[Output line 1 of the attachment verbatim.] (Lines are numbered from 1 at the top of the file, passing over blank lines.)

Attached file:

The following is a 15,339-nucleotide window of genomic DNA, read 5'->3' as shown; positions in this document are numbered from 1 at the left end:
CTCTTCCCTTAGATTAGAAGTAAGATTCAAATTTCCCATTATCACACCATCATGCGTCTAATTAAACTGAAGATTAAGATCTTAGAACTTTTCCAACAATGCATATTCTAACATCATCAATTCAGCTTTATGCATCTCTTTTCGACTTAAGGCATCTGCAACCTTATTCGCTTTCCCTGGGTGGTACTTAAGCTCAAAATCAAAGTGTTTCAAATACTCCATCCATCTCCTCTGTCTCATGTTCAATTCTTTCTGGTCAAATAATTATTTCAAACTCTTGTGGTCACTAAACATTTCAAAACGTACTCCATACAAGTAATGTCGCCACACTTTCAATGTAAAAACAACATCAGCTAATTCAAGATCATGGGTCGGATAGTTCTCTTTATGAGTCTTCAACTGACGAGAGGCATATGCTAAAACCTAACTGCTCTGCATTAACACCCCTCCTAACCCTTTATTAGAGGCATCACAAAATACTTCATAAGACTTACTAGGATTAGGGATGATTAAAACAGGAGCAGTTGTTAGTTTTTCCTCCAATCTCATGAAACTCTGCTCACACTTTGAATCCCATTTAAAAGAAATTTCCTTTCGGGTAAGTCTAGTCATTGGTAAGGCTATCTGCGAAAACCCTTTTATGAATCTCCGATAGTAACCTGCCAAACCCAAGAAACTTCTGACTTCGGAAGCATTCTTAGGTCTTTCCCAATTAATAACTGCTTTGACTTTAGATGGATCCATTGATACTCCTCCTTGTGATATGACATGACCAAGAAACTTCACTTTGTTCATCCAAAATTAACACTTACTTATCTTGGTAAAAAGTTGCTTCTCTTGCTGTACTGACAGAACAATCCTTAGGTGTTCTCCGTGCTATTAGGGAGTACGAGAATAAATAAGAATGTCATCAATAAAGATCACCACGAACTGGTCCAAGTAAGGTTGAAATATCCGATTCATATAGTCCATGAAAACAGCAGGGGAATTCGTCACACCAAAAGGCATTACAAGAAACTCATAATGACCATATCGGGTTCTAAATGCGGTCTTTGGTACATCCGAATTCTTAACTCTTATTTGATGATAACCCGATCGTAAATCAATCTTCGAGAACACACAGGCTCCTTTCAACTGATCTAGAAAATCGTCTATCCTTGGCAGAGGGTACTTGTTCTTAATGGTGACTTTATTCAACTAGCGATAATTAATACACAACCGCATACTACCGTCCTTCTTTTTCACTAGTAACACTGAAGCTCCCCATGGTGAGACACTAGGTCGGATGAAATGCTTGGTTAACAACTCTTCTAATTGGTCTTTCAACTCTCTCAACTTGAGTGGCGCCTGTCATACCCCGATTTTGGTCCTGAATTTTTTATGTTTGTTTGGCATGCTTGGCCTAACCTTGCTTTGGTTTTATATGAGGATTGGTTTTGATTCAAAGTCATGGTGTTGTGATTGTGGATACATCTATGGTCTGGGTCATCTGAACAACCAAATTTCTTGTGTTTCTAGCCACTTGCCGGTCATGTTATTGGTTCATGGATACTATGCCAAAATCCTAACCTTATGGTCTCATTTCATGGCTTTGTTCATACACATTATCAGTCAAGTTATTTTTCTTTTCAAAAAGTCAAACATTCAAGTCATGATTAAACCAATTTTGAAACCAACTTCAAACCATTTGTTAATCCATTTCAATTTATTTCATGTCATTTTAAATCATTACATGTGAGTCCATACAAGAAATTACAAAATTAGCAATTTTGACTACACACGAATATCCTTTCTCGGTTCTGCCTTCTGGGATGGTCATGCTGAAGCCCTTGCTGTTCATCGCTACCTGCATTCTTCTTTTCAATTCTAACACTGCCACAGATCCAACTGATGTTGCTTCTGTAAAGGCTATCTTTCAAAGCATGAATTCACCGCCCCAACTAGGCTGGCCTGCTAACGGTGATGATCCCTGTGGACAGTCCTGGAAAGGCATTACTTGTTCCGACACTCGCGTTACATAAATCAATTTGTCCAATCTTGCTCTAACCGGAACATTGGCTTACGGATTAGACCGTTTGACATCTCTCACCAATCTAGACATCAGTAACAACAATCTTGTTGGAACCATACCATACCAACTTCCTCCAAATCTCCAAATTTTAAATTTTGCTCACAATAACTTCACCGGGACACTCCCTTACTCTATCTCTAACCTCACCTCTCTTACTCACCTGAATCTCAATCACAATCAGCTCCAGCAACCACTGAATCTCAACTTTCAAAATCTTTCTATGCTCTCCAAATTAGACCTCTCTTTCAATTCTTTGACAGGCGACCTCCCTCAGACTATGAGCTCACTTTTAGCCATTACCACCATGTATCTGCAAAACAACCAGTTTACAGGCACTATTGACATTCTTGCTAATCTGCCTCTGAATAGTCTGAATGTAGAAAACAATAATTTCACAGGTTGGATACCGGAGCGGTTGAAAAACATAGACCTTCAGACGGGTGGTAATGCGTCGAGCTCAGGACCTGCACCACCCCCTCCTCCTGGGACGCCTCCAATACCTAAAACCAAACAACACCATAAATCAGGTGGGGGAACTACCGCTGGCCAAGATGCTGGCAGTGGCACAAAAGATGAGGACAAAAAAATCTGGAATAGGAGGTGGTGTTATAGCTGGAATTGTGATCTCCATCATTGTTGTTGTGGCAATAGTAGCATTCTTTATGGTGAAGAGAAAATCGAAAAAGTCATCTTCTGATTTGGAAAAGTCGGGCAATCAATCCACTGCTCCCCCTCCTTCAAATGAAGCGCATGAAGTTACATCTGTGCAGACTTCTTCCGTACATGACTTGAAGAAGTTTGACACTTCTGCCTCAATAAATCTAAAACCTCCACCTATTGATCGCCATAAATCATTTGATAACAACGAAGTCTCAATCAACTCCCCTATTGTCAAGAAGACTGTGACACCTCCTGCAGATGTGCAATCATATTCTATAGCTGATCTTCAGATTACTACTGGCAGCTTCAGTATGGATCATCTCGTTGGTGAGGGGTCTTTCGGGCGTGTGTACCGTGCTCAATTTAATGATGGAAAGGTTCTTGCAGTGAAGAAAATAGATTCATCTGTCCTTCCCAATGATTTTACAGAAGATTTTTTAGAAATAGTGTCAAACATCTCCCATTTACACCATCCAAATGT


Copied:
The following is a 15,339-nucleotide window of genomic DNA, read 5'->3' as shown; positions in this document are numbered from 1 at the left end: